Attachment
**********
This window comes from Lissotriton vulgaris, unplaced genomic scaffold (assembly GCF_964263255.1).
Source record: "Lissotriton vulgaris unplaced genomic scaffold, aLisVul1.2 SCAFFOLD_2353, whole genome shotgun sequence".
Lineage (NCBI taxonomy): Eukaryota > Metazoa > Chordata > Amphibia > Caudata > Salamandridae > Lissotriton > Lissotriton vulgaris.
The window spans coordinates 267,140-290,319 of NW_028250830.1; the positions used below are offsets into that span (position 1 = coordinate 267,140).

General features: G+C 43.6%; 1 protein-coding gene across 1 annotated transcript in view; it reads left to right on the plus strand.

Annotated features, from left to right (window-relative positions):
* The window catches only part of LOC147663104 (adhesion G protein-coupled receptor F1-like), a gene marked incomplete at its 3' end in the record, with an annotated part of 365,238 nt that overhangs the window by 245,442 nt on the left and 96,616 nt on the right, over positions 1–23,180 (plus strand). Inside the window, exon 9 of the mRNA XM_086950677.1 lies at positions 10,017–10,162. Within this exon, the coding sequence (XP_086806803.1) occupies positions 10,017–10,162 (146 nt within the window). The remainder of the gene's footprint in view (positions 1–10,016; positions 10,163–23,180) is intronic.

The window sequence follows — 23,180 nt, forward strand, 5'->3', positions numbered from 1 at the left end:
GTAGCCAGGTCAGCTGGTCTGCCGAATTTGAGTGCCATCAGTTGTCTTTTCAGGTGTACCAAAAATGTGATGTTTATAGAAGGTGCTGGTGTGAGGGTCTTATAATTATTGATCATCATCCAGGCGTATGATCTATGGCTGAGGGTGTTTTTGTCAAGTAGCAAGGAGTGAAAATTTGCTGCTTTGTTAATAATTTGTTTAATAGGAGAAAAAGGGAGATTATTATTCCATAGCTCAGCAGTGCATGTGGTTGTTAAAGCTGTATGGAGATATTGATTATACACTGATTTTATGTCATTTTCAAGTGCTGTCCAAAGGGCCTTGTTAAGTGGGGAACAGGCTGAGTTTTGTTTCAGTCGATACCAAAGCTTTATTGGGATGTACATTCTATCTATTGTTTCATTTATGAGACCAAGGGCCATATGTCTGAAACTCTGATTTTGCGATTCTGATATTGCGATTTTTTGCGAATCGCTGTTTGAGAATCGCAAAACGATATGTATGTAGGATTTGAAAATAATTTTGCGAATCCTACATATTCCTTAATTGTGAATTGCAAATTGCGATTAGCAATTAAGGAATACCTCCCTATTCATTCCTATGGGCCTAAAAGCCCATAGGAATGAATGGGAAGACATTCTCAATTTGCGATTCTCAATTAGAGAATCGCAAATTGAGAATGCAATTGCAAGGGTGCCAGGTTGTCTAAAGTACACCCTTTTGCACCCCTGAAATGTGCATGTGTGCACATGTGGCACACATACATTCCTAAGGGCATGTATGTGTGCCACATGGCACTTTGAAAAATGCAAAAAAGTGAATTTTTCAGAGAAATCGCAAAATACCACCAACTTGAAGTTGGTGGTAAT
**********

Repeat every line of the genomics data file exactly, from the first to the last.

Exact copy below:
This window comes from Lissotriton vulgaris, unplaced genomic scaffold (assembly GCF_964263255.1).
Source record: "Lissotriton vulgaris unplaced genomic scaffold, aLisVul1.2 SCAFFOLD_2353, whole genome shotgun sequence".
Lineage (NCBI taxonomy): Eukaryota > Metazoa > Chordata > Amphibia > Caudata > Salamandridae > Lissotriton > Lissotriton vulgaris.
The window spans coordinates 267,140-290,319 of NW_028250830.1; the positions used below are offsets into that span (position 1 = coordinate 267,140).

General features: G+C 43.6%; 1 protein-coding gene across 1 annotated transcript in view; it reads left to right on the plus strand.

Annotated features, from left to right (window-relative positions):
* The window catches only part of LOC147663104 (adhesion G protein-coupled receptor F1-like), a gene marked incomplete at its 3' end in the record, with an annotated part of 365,238 nt that overhangs the window by 245,442 nt on the left and 96,616 nt on the right, over positions 1–23,180 (plus strand). Inside the window, exon 9 of the mRNA XM_086950677.1 lies at positions 10,017–10,162. Within this exon, the coding sequence (XP_086806803.1) occupies positions 10,017–10,162 (146 nt within the window). The remainder of the gene's footprint in view (positions 1–10,016; positions 10,163–23,180) is intronic.

The window sequence follows — 23,180 nt, forward strand, 5'->3', positions numbered from 1 at the left end:
GTAGCCAGGTCAGCTGGTCTGCCGAATTTGAGTGCCATCAGTTGTCTTTTCAGGTGTACCAAAAATGTGATGTTTATAGAAGGTGCTGGTGTGAGGGTCTTATAATTATTGATCATCATCCAGGCGTATGATCTATGGCTGAGGGTGTTTTTGTCAAGTAGCAAGGAGTGAAAATTTGCTGCTTTGTTAATAATTTGTTTAATAGGAGAAAAAGGGAGATTATTATTCCATAGCTCAGCAGTGCATGTGGTTGTTAAAGCTGTATGGAGATATTGATTATACACTGATTTTATGTCATTTTCAAGTGCTGTCCAAAGGGCCTTGTTAAGTGGGGAACAGGCTGAGTTTTGTTTCAGTCGATACCAAAGCTTTATTGGGATGTACATTCTATCTATTGTTTCATTTATGAGACCAAGGGCCATATGTCTGAAACTCTGATTTTGCGATTCTGATATTGCGATTTTTTGCGAATCGCTGTTTGAGAATCGCAAAACGATATGTATGTAGGATTTGAAAATAATTTTGCGAATCCTACATATTCCTTAATTGTGAATTGCAAATTGCGATTAGCAATTAAGGAATACCTCCCTATTCATTCCTATGGGCCTAAAAGCCCATAGGAATGAATGGGAAGACATTCTCAATTTGCGATTCTCAATTAGAGAATCGCAAATTGAGAATGCAATTGCAAGGGTGCCAGGTTGTCTAAAGTACACCCTTTTGCACCCCTGAAATGTGCATGTGTGCACATGTGGCACACATACATTCCTAAGGGCATGTATGTGTGCCACATGGCACTTTGAAAAATGCAAAAAAGTGAATTTTTCAGAGAAATCGCAAAATACCACCAACTTGAAGTTGGTGGTAAT